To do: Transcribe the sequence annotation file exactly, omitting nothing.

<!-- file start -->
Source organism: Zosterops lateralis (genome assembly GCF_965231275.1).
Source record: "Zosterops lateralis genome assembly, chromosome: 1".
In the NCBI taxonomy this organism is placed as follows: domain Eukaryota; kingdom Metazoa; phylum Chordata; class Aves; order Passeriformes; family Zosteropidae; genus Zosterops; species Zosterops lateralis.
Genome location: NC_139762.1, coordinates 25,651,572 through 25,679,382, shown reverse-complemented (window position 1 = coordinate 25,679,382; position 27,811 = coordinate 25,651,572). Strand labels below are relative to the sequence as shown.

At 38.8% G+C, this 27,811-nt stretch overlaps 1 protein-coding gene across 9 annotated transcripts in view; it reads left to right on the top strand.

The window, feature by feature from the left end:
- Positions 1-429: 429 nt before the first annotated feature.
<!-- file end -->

Source organism: Zosterops lateralis (genome assembly GCF_965231275.1).
Source record: "Zosterops lateralis genome assembly, chromosome: 1".
In the NCBI taxonomy this organism is placed as follows: domain Eukaryota; kingdom Metazoa; phylum Chordata; class Aves; order Passeriformes; family Zosteropidae; genus Zosterops; species Zosterops lateralis.
Genome location: NC_139762.1, coordinates 25,651,572 through 25,679,382, shown reverse-complemented (window position 1 = coordinate 25,679,382; position 27,811 = coordinate 25,651,572). Strand labels below are relative to the sequence as shown.

At 38.8% G+C, this 27,811-nt stretch overlaps 1 protein-coding gene across 9 annotated transcripts in view; it reads left to right on the top strand.

The window, feature by feature from the left end:
- Positions 1-429: 429 nt before the first annotated feature.